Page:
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A new era for sustainability as we welcome in the new government

We welcome the new governments ambitious agenda - measures central to the Labour manifesto place a strong emphasis on sustainability in both the energy and housing sectors.



Supporting the new governments sustainability agenda.

They are committing to the construction of 1.5 million homes over the next parliament, a target that represents an approximate 100% increase in annual housing output, a significant boost for the construction industry.


They plan to “back the builders, not the blockers” by more than doubling onshore wind capacity to 35GW and significantly increase grid capacity to “rewire” Britain.


Their commitment to reducing emissions is clear: “By 2030, the UK will be the first major country in the world to run on 100 per cent clean and cheap power.” They also propose “golden rules” to ensure development benefits both communities and nature. If achieved, this sounds truly laudable.


Streamlining the planning system

We have focussed on the items above (and we appreciate we may be biased) because of their footprint their potential impacts on the receiving environment. But, as the new government has outlined, streamlining the planning system to allow these development ambitions to be achieved is, in their view critical. But, is an attempt to streamline the planning process a little short-sighted when the process even now, doesn’t necessarily prevent impacts to the receiving environment?


Our current planning system is designed to reduce environmental impact and follows a structured approach:


  1. A project is proposed.

  2. An outline design is developed in response to project demands and known environmental receptors.

  3. Residual risks to the environment are mitigated.

  4. The project is consented on the assumption that the design and applicable mitigation strategies will reduce any environmental impact to acceptable levels.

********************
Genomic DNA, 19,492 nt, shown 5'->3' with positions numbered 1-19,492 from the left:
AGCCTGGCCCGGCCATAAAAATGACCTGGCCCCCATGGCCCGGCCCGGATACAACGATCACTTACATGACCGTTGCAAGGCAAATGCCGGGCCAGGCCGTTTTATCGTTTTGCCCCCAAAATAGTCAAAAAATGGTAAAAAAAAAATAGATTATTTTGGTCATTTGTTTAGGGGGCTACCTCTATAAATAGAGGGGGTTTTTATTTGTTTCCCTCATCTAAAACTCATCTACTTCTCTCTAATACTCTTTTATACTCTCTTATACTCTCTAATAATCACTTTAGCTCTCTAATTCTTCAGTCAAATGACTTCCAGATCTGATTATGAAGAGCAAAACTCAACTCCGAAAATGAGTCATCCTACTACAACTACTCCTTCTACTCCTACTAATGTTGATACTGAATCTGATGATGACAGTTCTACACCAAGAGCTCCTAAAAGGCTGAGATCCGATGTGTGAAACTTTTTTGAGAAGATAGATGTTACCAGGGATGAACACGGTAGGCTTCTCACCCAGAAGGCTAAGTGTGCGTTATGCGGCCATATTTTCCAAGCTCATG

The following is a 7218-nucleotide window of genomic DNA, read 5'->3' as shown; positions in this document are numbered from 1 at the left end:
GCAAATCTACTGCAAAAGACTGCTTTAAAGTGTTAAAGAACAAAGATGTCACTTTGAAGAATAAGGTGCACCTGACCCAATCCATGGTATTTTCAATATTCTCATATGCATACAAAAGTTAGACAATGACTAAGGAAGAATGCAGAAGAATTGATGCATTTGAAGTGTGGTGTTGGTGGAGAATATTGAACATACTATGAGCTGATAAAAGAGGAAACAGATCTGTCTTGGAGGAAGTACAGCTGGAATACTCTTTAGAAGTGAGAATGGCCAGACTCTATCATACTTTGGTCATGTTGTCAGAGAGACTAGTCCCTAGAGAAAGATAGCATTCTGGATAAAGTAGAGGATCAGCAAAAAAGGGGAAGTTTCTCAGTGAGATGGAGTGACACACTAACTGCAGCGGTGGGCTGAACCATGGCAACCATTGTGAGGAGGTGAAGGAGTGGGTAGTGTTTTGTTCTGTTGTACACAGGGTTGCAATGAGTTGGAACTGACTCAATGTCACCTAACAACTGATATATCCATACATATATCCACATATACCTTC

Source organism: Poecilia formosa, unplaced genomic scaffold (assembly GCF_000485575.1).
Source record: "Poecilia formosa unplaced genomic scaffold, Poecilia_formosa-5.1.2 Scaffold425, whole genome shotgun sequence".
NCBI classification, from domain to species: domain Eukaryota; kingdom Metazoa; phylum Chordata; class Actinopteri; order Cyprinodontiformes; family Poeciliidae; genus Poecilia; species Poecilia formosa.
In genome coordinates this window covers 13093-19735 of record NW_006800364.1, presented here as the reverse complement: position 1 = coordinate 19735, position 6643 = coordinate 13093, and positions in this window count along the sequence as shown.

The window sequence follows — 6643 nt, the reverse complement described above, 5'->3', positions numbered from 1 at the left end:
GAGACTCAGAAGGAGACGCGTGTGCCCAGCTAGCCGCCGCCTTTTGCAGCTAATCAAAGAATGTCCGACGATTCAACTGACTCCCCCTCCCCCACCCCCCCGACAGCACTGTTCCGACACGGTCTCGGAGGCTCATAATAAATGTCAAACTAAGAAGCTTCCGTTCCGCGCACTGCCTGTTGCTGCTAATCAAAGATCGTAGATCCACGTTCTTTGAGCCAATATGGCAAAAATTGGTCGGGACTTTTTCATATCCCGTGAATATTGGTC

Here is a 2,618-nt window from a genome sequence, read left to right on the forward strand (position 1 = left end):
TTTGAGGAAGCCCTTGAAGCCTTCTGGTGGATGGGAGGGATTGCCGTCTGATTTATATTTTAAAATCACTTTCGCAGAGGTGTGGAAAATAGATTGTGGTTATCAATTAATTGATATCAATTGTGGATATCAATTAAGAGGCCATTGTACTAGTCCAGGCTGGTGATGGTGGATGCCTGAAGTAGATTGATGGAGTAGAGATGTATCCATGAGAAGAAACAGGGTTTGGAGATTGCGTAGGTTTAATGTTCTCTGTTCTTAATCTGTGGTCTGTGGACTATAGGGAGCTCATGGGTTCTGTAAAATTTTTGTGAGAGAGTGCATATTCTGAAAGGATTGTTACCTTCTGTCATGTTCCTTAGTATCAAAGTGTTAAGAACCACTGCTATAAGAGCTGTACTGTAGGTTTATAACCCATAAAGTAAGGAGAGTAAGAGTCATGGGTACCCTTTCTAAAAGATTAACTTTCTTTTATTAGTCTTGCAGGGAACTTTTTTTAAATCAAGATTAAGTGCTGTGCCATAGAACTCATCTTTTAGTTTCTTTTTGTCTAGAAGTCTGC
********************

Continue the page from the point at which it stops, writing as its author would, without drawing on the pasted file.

However, a recent survey by the Association of Environmental Clerk of Works reveals a concerning reality. Over 80% of respondents responsible for monitoring a project’s environmental performance believe that the construction phase has a larger impact than initially assumed and consented.


From an environmental compliance standpoint, this discrepancy is concerning. It also affects Biodiversity Net Gain, as a larger-than-expected impact on the environment will result in a smaller net gain. The introduction of Environmental Outcome Reports has sparked debate within the Impact Assessment community. Yet, details on how these will be applied remain unclear. Streamlining the planning system without addressing its efficacy could do more harm to our already stressed environment.

  

Moving forward

Positive environmental performance needs stronger incentives, and basic environmental compliance must be enforced more efficiently. While we fully support the new government’s targets, it is crucial that these developments do not come at the expense of our environment.


The construction industry stands at the threshold of an exciting yet challenging era. As we strive to meet these ambitious targets, it is imperative that we balance development with sustainable practices to ensure a brighter, greener future for all.

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